Last week Radley Balko described a Kansas case in which loose-leaf tea led to a police raid. One law enforcement officer saw someone shop at a hydroponics store, and another officer conducted trash searches at the shoppers' house and found leaves, and a "field test" suggested (falsely) that the leaves were marijuana, and it was off to the races with an armed incursion into the shoppers' home, which did not in fact contain any marijuana. A federal judge in Kansas recently ruled that the officers were entitled to qualified immunity in the resulting lawsuit.
Orin Kerr took Radley to task for his rhetoric and carefully reviewed the federal judge's order. The investigation may be bungled, Orin argues, but all the judge really did is find that an officer can rely on a positive field test for drugs in establishing probable cause, at least when the officer didn't know that such field tests are notoriously inaccurate.
Radley's perfectly right to be outraged. And Orin's perfectly right to note that Radley's outrage is directed at a feature, not a bug, of the system. Law enforcement has become increasingly bureaucratic, in the sense that actors are insulated legally and politically from the consequences of their actions, and those actions are treated as dictated by circumstance rather than chosen by accountable humans.
Consider, to start, the utter lack of accountability for taxpayer money displayed in this case. The whole case arise from "Operation Constant Gardener," a Sheriff's initiative to conduct marijuana cultivation raids on April 20th because that date is considered an "unofficial holiday among marijuana users." One officer was tasked to sit in the parking lot of a hydroponics store and take down license plates and pass those plates along to another law enforcement agency in a custom-made spreadsheet. Another officer matched those plates to individuals and addresses, and another officer evaluated which addresses to visit. Having chosen a suspect and an address, two other officers visited three times to root through the trash and look for evidence. Those two officers brought the "plant material" they found to a supervisor, in part because it was "hard to identify," to solicit his input. Upon a false positive "field test" for marijuana (though the material was actually tea), an officer drafted a search warrant, a deputy prosecutor reviewed and approved it, and seven law enforcement officers conducted an armed raid on the suspect's house. When the seven officers could not find evidence of marijuana cultivation, they extended the search for a couple of hours in an effort to find personal use amounts of marijuana. They found none. The Sheriff's Office later conducted a press conference bragging of the success of Operation Constant Gardener, presumably referring to other raids.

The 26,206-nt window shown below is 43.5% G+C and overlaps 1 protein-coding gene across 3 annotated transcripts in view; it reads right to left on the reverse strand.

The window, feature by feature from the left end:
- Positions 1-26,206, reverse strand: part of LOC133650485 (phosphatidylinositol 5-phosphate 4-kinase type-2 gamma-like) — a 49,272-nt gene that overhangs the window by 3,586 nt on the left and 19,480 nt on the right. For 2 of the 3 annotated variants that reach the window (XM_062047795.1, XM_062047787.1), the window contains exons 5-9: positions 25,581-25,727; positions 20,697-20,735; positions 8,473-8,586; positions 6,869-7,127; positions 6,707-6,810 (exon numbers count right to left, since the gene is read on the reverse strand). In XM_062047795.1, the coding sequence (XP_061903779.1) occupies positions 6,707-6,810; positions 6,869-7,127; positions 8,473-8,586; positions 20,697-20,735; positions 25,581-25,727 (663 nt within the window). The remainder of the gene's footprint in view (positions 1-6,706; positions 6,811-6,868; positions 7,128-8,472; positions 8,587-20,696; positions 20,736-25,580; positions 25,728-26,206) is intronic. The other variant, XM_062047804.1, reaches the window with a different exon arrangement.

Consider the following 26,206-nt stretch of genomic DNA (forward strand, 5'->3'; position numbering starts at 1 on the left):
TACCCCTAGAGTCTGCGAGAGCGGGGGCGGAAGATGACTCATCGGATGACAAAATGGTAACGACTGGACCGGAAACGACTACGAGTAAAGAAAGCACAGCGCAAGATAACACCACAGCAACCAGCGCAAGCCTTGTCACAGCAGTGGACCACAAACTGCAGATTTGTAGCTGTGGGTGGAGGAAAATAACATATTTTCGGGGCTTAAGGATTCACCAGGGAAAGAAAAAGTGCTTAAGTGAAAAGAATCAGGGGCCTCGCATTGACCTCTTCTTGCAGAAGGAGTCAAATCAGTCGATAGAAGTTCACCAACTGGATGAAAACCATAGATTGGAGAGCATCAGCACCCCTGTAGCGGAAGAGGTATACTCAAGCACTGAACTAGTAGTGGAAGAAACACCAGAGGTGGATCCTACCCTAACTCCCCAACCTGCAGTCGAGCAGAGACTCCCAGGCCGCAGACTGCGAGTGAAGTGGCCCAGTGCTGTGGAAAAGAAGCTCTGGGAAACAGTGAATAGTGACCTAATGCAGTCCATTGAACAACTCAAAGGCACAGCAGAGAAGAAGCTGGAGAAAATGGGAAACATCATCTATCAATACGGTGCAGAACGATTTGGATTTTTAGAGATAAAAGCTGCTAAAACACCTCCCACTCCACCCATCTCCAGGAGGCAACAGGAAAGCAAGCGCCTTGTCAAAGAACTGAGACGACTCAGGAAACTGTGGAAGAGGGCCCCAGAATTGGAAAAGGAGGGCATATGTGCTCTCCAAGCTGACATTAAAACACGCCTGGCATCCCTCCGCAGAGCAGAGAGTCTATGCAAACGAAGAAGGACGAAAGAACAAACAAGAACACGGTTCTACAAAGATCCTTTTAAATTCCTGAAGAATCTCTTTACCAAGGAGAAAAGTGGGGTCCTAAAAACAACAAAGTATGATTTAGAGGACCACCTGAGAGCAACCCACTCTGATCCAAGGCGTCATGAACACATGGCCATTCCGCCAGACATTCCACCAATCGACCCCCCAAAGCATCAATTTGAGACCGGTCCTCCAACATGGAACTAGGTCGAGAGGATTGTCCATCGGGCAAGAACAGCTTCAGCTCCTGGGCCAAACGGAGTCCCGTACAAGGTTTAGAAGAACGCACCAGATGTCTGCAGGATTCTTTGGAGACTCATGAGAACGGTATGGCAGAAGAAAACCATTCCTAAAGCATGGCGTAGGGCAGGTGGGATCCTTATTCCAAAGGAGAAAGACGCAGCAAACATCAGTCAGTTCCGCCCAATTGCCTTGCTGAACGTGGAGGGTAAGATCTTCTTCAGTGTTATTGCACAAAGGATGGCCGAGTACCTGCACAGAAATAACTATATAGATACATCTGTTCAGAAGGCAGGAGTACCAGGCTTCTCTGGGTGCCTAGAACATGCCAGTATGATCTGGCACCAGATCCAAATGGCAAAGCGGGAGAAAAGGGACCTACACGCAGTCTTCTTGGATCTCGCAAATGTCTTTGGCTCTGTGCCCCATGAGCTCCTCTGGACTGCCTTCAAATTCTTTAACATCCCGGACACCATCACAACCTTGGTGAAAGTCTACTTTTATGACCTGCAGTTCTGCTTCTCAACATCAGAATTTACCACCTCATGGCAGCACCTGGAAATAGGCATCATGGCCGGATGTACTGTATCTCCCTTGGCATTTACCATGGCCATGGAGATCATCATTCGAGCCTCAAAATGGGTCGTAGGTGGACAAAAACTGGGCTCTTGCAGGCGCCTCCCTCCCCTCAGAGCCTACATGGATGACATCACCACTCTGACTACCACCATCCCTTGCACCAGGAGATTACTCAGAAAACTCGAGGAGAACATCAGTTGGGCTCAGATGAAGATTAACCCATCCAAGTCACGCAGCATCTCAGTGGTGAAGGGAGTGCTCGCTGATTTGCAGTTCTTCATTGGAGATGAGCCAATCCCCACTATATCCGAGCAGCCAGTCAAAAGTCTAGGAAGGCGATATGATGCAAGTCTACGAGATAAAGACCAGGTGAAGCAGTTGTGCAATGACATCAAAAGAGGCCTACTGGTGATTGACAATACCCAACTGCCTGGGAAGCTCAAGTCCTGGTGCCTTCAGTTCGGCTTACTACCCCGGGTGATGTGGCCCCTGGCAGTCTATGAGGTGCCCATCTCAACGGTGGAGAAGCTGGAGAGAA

How much did all of that cost the taxpayers? Tens of thousands of dollars, at least. Was it worth it? Would it have been worth it even if law enforcement had found a private-residence-sized marijuana grow at the house? That's not a question you'll hear asked. The War on Drugs means never having to say "sorry I wasted your money." Certainly nobody who's paid to sit in a parking lot taking down license plates, or paid to raid trash cans and squint (quite literally) at tea leaves, or paid to devise cleverly-named gestures of defiance at marijuana users and then give press conferences about it, will ever ask that question. Financially, law enforcement is unaccountable.